When she succeeds Michael Corbat as CEO, Fraser will have to put her fixer-upper skills to work across the entire corporation. According to colleagues and industry watchers, at the top of the to-do list will be an overhaul of Citi’s internal risk management practices and controls, which are back in the spotlight following the revelation last month that Citigroup accidently paid $900 million to creditors of the cosmetics company Revlon.
A recent Wall Street Journal story said the federal regulators plan to hit Citi with a consent order that would require it to improve its risk management technology and procedures to be more adept at catching problematic transactions, risky trades and other threats. It is unknown if there will be a fine.
CitiMortgage General Counsel Victoria Kiehl said Fraser is “big on compliance and risk.” The two met in 2013 when Fraser took the mortgage job and transferred to St. Louis. Her impact was immediate—just a day or two after the company announced her promotion, Fraser was on the ground in her new city, going door to door to meet her new colleagues and making an effort to understand the ins and outs of the business.
“I had created a book of legal issues, and in 2013 we had a lot,” Kiehl said. “The book was probably three inches thick. Jane read the whole thing and asked all kinds of questions about it. From the get-go, she just wanted to know everything.”
Fraser has not done any media interviews since the CEO transition was announced Sept. 10. In a memo to colleagues that day, she said the company needs to “invest in and enhance [its] infrastructure for a fully digital world; we need to move from remediating to fundamentally transforming our risk and control environment; and we need to ensure that we have a culture which demands excellence in these areas because it will ultimately make us more competitive and improve our ability to serve our customers and clients. I am excited for the bank we are building.”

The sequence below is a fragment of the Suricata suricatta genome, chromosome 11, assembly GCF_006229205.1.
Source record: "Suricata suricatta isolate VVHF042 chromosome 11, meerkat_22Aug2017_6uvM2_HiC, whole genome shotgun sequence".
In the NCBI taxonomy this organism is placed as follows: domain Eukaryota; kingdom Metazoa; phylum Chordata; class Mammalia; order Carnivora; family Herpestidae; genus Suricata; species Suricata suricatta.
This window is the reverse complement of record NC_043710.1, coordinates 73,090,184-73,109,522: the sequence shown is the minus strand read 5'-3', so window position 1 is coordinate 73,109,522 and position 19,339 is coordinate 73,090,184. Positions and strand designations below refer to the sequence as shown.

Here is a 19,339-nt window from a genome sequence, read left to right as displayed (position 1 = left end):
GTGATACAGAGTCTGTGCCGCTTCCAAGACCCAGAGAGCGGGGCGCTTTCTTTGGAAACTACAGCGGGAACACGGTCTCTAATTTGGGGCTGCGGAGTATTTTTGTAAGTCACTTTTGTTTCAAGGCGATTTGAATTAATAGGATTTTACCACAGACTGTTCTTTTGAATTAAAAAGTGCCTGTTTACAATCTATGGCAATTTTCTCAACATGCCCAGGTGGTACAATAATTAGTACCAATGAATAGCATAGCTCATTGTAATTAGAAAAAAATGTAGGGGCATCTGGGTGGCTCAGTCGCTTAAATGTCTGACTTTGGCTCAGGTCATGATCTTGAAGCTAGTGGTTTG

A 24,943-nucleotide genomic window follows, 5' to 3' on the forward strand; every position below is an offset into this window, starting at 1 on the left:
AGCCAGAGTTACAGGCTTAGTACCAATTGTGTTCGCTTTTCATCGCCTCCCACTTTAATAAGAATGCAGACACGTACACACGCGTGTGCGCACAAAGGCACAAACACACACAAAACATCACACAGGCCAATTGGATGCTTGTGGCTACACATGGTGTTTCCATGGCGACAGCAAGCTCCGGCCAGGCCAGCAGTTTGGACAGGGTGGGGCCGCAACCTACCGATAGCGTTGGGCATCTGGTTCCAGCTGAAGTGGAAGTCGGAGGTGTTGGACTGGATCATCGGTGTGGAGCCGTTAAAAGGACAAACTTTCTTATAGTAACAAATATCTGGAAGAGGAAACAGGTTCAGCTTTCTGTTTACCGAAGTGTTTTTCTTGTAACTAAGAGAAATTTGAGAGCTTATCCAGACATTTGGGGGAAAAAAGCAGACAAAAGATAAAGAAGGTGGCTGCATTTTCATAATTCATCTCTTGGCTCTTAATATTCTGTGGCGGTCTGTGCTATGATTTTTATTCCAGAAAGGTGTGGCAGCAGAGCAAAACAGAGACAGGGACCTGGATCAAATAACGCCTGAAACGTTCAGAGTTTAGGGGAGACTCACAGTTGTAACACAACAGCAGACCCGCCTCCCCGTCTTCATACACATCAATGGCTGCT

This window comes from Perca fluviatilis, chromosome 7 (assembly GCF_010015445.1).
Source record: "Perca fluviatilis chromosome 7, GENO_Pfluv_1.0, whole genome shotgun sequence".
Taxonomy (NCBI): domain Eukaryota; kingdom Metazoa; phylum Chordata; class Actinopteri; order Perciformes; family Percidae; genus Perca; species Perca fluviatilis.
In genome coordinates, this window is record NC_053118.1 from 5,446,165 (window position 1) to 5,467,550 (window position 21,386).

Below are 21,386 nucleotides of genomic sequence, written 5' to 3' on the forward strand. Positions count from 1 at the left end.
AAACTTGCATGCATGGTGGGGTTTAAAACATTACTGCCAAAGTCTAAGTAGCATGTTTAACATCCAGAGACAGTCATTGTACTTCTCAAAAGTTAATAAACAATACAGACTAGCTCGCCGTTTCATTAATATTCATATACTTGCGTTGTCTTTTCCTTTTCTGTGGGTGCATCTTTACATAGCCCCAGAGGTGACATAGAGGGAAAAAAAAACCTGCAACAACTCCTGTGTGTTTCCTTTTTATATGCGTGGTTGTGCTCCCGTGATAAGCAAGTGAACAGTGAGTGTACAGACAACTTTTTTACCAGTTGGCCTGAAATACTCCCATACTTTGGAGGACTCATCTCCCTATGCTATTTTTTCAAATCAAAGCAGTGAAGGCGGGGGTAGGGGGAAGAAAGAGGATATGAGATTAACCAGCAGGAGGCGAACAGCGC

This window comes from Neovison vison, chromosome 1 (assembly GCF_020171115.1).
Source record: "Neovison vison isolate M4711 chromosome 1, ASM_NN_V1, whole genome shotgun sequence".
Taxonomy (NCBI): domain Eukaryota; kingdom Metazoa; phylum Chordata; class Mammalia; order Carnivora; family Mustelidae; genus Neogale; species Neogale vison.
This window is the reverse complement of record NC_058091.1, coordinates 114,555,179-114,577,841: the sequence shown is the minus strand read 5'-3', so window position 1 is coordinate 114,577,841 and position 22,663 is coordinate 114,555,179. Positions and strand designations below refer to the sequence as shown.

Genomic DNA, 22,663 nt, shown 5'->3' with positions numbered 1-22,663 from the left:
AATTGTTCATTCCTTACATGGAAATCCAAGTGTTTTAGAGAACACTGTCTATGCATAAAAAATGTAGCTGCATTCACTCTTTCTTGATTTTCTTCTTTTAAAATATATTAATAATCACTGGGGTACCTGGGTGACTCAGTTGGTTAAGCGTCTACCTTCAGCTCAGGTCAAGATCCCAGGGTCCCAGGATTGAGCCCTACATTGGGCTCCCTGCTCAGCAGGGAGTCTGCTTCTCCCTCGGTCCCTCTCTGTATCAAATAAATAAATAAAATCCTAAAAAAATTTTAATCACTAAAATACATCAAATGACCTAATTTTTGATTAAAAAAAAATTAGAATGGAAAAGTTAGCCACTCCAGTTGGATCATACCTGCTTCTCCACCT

The details of how Citi will achieve those standards are sure to be closely watched by investors. In January, the company revised its return-on-tangible-equity targets for 2020. Instead of 13%, it lowered its expectations to 12% to 13% for the year. Then, like so many other banking companies, it abandoned those targets as the pandemic rolled across the country.
Last week, its shares fell nearly 13%. The decline followed the CEO transition announcement and news of the looming enforcement action.
Citigroup has been taking heat from a major investor, the activist hedge fund ValueAct, CNBC reported. ValueAct was discouraged by the company’s financial performance under Corbat, especially with the missed or changed targets, CNBC said, citing sources with knowledge of the matter.
ValueAct did not respond to a request for comment. A Citi spokeswoman said that “[Citi has] had a constructive relationship with ValueAct over the past several years” and continues “to be an important partner” with Citi today.
Part of the company’s efforts to reward shareholders were set back by the pandemic, the spokeswoman said. In 2017, Citi set a goal of returning $60 billion in capital over three stress-test cycles. It was set to exceed that goal, but halted share buybacks in March alongside other big banks as the health crisis unfolded, she said. It returned $58.4 billion between the third quarter of 2017 and the second quarter of 2020, she said.